Men Don’t Read – True or False?

Jason Pinter recently wrote an article for The Huffington Post arguing that the publishing industry is alienating men by solely marketing books toward women. As a former editor, he talks about the difficulty he had getting A Lion’s Tale by Chris Jericho (a professional wrestler) published. He writes:

Because if you’ve worked in publishing, you’ve heard the tired old maxim: Men Don’t Read. Try to acquire or sell a book aimed predominantly at men, and odds are you’ll be told Men Don’t Read. This story is not an isolated incident. And while the book I’m discussing is not everybody’s piece of cake, it is a microcosm of what I believe is a huge problem within the industry. If you keep telling yourself something, regardless of its validity, eventually you’ll begin to believe it. So because publishers rarely publish for men and don’t market towards men, somehow that equates to our entire gender having given up on the reading books. Hence the mantra ‘Men Don’t Read.’ THIS MUST END.

So is the idea that “men don’t read” just a myth? I have to say no. Ask any teacher or librarian and they will tell you that it much more difficult to get boys to read than girls. School Library Journal published an interesting article about this problem in 2004 called “Why Johnny Won’t Read” by Michael Sullivan. He writes:

Boys read comic books, baseball cards, and cereal boxes. They are less likely to read books; and when they do, they often don’t read the ones we want them to. There are many reasons for this, but the biggest one relates to role models. Boys identify with the men in their lives, and males, in general, don’t read as many books as women. A 1996 study by Donald Pottorff, Deborah Phelps-Zientarski, and Michelle Skovera (“Gender Perceptions of Elementary and Middle School Students About Literacy at Home and School” in the Journal of Research and Development in Education) shows that mothers are 10 times more likely to read books than fathers. On the other hand, dads are 10 times more likely to read newspapers than moms.

So why aren’t men reading? Pinter argues that it’s a vicious cycle—that publishers don’t think men read, so they don’t market books toward them, which results in even fewer men reading. I think the key issue is getting boys to read at a young age. If parents, teachers, and librarians can find the right book for a child at the right time, they will become a lifelong reader.

So what do you think? Do the men in your life like to read? Do you think women are more likely to buy books than men? Leave a comment below!

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  • Amy

    In my observation I have seen more female voracious readers and book buyers, but I have also seen a fair amount of men buying and reading lots of books. Both of my father and one of my grandfathers have always read a lot (my grandfather is a huge fan of Nora Roberts and romance books actually!) so I’ve always seen men reading. What I think is another thing though, besides the father not reading, is the men that boys see as their heroes. How many guys on TV shows / movies read compared to women? Do we see or hear of pro athletes reading any amount? I don’t know much about these things but have to wonder if that would be a cause as well.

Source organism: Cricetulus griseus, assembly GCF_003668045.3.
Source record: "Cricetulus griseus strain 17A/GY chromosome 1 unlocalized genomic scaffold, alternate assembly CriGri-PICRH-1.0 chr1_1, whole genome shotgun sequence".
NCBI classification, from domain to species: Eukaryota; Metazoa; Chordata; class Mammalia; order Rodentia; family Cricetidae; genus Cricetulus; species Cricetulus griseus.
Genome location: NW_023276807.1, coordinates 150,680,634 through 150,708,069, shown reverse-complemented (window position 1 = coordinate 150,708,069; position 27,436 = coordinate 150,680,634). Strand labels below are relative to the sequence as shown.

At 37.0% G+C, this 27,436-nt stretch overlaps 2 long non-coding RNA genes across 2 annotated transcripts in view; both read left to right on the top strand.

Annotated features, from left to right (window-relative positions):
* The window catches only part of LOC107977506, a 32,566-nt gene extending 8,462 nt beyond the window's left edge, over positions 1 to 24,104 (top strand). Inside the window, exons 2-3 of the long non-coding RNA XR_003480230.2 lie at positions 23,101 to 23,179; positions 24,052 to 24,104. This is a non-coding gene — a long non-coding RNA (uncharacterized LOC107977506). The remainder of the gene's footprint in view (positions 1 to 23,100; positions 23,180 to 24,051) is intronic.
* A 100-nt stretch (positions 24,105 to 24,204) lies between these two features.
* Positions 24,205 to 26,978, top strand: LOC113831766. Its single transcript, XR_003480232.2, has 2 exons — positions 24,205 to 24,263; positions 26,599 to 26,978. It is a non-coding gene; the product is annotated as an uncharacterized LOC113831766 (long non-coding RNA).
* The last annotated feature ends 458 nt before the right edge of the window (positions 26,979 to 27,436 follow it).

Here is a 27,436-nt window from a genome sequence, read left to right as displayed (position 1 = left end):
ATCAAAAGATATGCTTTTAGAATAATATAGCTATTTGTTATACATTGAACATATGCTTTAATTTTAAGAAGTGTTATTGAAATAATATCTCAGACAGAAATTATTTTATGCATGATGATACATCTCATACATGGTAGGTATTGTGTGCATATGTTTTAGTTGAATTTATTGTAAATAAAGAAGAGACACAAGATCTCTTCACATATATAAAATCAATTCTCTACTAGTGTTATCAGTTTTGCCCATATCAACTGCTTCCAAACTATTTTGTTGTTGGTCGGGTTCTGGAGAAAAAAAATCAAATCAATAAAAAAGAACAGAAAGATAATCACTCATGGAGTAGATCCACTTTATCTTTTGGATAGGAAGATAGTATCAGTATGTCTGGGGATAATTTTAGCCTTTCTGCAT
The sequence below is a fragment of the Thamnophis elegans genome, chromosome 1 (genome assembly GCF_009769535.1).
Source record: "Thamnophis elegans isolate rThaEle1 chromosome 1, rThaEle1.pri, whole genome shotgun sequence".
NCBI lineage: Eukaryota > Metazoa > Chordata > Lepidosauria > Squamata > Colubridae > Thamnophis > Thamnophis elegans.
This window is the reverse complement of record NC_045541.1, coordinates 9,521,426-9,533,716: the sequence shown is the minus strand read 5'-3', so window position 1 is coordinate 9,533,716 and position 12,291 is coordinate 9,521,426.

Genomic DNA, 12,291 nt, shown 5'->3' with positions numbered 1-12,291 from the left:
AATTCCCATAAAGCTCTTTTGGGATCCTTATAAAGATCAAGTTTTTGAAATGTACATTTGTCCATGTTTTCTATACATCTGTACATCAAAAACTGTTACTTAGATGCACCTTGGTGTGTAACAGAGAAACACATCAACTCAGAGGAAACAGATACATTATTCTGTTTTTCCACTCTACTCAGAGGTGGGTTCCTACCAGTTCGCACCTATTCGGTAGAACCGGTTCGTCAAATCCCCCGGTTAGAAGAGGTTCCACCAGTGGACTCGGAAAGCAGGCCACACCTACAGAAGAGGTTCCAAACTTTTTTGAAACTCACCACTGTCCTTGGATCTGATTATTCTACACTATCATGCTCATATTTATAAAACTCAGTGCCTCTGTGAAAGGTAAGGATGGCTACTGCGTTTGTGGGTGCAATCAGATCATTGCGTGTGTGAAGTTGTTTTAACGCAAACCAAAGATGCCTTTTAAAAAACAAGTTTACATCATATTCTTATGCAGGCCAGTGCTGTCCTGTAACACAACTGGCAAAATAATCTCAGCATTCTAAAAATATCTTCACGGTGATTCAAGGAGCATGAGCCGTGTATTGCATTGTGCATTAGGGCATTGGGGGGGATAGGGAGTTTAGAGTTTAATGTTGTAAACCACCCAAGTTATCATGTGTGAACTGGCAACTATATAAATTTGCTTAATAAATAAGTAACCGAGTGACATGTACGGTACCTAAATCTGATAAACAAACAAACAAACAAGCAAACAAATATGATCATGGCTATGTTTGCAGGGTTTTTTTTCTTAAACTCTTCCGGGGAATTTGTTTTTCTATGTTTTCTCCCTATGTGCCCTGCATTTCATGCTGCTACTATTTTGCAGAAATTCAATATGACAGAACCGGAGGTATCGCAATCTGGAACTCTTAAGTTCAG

• Kristen

      I think you make a really good point about pro athletes. Boys look up to them and they tend to endorse things like video games. I’m sure this makes playing video games seem much cooler than reading books.

  • Betty

    This is a very interesting article and question. It seems that when I think about the men in my life, they are all avid readers. My father reads multiple newspapers daily, and alot of history. My husband is an avid reader and just purchased a book be hasn’t put down called To Pee Or Not To Pee… by James R. Norris… definitely a man’s topic. He’s learning everything he needs to know about his prostate for his entire life, what questions to ask his doctor, and what to know if surgery is ever needed. He said they were almost sold out. Someone’s buying them!

  • Aaron Stackpole

    Your argument fails as soon as you claim men don’t read books and then start talking about boys. Yeah, boys don’t read books. Men, however, read a lot of books.

  • Nicole

    My husband rarely ever reads since I bought him a Sling Adapter for Valentine’s Day. Now he can stream our entire live DISH Network programming and DVR recordings onto his Smartphone and watch TV wherever he goes. I work at DISH so I’m constantly around TV and I like to enjoy a book when I get home. As for my husband, he watches TV while he’s out and about which I don’t mind because when he gets home he has time to do things around the home that used to get put off for TV time.